The data was processed and analysed using the IBM Statistical Packages for Social Sciences, SPSS software version 22. Results of continuous data were measured as frequency mean and standard deviation. Results of categorical data were presented as number (%). Kruskal–Wallis test and Mann Whitney U test was used to compare the different types of data. P value less than 0.05 was considered as statistically significant.


Study included 120 mothers whose babies were admitted in NICU fulfilling inclusion criteria. In the study 88 (73.3%) participants had babies with low birth weight while 32 (26.6%) had birth weight of > 2500 g. Mean birth weight was 2022 g ranging from 535 g to 3510 g. Mean age of mothers participating in the study was 26.5 years with a range between 17 and 42 years of which 40 (33.3%) mothers were primigravidae and 80 (66.6%) were multigravida. No statistically significant difference was observed in mean stress scores for maternal age, gravida, educational status, mode of delivery and the length of the stay the baby indicating that stress levels were independent of these factors (Tables 1 and 2).

Table 1 Correlation of demographic data with components of PSS:NICU scale
Table 2 Mean stress scores of individual domains in relation to gravida

As depicted in Table 3, the domain of Sight and Sound demonstrates a statistically significant (p value = 0.03) difference between different subgroups signifying that in this particular domain mother’s stress level depended on the occupation with mothers having semi-professional and clerical jobs experiencing greatest level of stress. Table 4 illustrate that mothers’ greatest subscale score occurred on the Parental Role and Relationship subscale in both the subgroups followed by looks and behaviour subscale and least score for Sights and sound subscale. Table 4 also shows a statistically significant association between mean stress scores in domain 2 (Looks and Behaviour of the Infant) and 3 (Parental Role and Relationship) in relation to maturity of the baby, signifying that mothers having full-term babies have experienced more stress than those having pre-term babies. Table 5 illustrates maternal stress as measured by PSS-NICU scale. The mean score was highest for question “Being separated from my baby” (4.43 ± 0.58) followed by question “Feeling staff is closer to my baby than I am” (4.39 ± 0.60). Figure 1 shows mean value for each question of the domain 1, i.e. Sight and Sound of the unit. The mean score was highest for question “The other sick babies in the room” (2.3 ± 0.57) followed by question “The sudden noises of monitors and alarms” (2.09±1.41). Figure 2 shows mean value for each question of the domain 2 (Looks and Behaviour of the Infant). The mean score was highest for question “Seeing my baby looking sick” (4.36 ± 0.53) followed by question “The baby being fed by an intravenous line or tube” (4.18 ± 0.67).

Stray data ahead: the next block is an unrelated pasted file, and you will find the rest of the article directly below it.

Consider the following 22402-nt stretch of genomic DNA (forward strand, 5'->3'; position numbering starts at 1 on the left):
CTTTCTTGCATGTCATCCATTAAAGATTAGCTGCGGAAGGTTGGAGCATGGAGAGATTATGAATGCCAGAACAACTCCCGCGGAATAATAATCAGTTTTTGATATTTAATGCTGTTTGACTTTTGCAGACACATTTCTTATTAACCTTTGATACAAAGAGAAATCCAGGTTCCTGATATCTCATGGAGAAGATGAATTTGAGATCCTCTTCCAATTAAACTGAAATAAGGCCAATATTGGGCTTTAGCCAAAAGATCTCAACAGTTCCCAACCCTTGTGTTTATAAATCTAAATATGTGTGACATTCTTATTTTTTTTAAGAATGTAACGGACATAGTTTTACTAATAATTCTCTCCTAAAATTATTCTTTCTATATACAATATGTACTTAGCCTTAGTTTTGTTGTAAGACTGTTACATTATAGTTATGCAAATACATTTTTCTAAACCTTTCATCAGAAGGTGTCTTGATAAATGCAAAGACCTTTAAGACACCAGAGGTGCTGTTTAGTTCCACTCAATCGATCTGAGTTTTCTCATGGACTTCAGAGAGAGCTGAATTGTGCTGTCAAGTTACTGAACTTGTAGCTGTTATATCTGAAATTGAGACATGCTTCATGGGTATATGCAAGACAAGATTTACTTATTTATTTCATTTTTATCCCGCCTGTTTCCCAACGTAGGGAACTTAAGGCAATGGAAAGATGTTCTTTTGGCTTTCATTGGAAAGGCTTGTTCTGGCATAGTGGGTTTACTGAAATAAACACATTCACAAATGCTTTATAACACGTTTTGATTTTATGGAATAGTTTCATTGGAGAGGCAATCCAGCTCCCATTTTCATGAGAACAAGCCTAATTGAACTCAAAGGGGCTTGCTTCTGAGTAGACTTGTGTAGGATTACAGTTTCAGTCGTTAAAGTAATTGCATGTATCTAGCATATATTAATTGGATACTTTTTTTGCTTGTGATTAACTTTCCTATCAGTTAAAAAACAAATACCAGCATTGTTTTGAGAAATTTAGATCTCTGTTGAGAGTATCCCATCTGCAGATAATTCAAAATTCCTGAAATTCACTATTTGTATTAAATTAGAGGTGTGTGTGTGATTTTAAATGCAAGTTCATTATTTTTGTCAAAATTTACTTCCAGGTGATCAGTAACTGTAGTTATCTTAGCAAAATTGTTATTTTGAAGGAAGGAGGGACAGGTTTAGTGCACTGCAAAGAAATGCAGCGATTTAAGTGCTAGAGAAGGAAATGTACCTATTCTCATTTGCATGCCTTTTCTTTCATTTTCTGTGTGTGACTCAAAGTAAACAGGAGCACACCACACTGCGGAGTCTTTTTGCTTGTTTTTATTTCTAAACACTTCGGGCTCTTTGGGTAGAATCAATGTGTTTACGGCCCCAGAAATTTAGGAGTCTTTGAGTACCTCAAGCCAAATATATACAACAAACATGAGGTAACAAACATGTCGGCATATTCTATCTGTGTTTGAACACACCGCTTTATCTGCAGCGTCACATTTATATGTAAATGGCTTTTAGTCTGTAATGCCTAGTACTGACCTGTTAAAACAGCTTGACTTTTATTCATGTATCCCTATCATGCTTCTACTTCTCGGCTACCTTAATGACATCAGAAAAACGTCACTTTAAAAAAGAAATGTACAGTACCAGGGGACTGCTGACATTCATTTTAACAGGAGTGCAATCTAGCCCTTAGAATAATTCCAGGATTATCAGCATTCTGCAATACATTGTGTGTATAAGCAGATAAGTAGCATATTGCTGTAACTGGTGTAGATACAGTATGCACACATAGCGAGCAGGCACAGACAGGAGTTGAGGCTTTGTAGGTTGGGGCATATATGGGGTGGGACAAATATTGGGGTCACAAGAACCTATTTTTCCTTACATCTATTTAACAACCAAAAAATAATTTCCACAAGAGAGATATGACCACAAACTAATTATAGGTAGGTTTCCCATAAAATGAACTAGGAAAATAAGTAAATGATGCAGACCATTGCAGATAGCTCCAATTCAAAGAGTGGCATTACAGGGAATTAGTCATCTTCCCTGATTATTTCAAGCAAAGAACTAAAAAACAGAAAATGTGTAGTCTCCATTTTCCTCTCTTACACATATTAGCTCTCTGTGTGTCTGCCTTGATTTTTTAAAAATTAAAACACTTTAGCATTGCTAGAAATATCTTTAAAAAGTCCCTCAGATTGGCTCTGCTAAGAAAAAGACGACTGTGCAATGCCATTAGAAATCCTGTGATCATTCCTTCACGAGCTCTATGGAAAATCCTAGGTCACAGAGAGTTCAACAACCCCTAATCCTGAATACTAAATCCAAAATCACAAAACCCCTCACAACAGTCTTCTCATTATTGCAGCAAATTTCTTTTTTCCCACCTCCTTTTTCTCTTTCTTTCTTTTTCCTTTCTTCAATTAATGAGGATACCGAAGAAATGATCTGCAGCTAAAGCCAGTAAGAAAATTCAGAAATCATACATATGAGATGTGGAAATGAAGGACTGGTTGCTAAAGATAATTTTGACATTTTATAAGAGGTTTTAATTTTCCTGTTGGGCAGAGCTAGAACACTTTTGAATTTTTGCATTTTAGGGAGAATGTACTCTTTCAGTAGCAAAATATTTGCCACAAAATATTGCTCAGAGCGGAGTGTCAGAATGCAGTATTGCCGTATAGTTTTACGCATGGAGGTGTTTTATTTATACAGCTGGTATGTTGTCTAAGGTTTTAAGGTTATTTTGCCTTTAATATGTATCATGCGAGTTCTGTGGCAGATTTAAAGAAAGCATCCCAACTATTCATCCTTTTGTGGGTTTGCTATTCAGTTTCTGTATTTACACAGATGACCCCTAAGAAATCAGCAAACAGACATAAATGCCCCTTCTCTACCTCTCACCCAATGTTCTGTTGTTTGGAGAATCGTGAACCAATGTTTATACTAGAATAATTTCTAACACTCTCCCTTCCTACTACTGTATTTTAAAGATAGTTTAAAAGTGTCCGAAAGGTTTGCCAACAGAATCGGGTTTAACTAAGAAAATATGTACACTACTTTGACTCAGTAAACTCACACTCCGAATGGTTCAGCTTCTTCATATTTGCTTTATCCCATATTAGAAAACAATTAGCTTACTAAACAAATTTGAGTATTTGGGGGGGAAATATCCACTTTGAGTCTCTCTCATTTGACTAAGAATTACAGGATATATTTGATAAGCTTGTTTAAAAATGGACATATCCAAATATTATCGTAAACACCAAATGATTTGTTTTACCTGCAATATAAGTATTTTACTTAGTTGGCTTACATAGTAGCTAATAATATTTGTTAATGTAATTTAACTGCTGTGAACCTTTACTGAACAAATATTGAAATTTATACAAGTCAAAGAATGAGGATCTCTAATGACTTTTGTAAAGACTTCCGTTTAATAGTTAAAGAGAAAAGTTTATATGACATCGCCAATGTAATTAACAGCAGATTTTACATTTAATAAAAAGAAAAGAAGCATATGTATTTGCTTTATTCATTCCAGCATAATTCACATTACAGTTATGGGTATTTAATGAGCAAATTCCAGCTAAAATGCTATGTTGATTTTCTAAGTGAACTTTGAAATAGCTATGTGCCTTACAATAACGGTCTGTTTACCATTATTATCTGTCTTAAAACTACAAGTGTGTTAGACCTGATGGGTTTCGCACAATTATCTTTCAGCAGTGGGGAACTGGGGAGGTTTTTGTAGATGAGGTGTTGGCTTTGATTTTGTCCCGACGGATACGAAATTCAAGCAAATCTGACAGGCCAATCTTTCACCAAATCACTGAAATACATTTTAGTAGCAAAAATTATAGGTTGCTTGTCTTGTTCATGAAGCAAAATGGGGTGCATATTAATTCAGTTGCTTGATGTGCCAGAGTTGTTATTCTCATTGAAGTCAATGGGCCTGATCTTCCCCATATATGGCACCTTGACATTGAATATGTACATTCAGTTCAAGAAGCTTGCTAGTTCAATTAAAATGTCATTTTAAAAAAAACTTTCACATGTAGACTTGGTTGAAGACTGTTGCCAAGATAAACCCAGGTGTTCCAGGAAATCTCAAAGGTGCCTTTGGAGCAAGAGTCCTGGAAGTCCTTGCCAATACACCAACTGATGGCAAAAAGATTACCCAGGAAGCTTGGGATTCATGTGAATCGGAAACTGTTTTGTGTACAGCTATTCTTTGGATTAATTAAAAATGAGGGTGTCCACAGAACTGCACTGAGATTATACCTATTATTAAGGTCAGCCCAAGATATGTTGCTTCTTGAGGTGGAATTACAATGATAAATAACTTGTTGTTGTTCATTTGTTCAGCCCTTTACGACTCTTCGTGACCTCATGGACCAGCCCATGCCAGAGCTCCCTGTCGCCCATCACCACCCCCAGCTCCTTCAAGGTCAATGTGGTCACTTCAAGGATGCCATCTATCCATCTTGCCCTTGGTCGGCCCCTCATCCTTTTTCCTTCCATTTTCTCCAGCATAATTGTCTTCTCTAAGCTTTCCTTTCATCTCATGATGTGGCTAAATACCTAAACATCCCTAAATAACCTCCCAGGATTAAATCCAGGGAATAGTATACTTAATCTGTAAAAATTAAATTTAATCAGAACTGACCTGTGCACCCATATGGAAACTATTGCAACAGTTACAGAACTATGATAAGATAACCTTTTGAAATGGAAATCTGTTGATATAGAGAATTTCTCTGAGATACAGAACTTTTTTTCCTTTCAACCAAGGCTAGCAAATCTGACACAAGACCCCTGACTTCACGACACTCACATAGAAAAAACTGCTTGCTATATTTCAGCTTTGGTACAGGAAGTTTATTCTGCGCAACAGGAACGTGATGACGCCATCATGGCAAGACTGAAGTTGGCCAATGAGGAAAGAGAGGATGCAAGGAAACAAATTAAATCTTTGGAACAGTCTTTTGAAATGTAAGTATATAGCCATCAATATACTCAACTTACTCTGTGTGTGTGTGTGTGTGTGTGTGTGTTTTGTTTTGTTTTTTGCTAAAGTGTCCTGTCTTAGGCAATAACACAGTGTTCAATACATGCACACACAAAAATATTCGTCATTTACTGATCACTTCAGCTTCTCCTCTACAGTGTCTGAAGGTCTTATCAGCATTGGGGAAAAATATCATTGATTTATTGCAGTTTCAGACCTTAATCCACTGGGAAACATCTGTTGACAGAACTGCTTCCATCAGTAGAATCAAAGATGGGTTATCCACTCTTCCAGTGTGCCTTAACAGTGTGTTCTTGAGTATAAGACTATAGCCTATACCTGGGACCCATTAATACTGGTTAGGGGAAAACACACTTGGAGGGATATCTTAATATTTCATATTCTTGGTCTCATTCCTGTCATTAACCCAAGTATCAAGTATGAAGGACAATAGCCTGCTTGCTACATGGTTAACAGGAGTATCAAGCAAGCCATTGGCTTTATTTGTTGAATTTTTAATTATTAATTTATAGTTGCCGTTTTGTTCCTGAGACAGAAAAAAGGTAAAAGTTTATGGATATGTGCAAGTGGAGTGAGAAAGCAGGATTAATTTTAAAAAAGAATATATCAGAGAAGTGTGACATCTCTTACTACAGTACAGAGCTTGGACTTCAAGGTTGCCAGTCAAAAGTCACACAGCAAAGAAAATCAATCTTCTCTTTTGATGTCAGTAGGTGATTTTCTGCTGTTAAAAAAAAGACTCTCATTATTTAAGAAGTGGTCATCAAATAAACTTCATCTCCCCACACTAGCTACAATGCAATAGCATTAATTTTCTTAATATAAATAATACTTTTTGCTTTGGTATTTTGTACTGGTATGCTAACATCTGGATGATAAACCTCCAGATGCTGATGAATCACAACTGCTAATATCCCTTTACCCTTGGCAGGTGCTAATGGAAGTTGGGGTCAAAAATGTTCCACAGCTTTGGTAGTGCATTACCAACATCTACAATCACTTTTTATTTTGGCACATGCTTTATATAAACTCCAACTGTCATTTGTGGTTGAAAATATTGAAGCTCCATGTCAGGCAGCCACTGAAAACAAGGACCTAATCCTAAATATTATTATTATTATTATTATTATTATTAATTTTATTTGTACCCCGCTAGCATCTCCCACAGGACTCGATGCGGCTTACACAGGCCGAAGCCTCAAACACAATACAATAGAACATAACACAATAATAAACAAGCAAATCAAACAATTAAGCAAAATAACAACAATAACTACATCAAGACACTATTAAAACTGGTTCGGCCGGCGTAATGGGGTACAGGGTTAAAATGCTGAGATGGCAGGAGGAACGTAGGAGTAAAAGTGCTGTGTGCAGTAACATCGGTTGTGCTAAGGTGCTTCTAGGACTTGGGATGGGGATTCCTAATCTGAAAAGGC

Table 3 Mean Stress Scores of each domain of PSS: NICU scale in relation to occupation of the mother
Table 4 Mean Stress Scores of each domain of PSS: NICU scale in relation to the maturity of the baby
Table 5 Mean stress scores of each component of PSS: NICU scale
Fig. 1
figure 1

Mean Stress Scores of each component of Sight and Sound domain (domain 1) of PSS: NICU scale

Fig. 2
figure 2

Mean Stress Scores of each component of Looks and Behaviour of the baby domain (domain 2) of PSS: NICU scale

Figure 3 shows mean value for each question of the domain 3 (Parental Role and Relationship). The mean score was highest for question “Being separated from my baby” (4.43 ± 0.57) followed by question “Feeling staff is closer to my baby than I am” (4.39 ± 0.60).

Fig. 3
figure 3

Mean Stress Scores of each component of Parental role and Relationship domain (domain 3) of PSS: NICU scale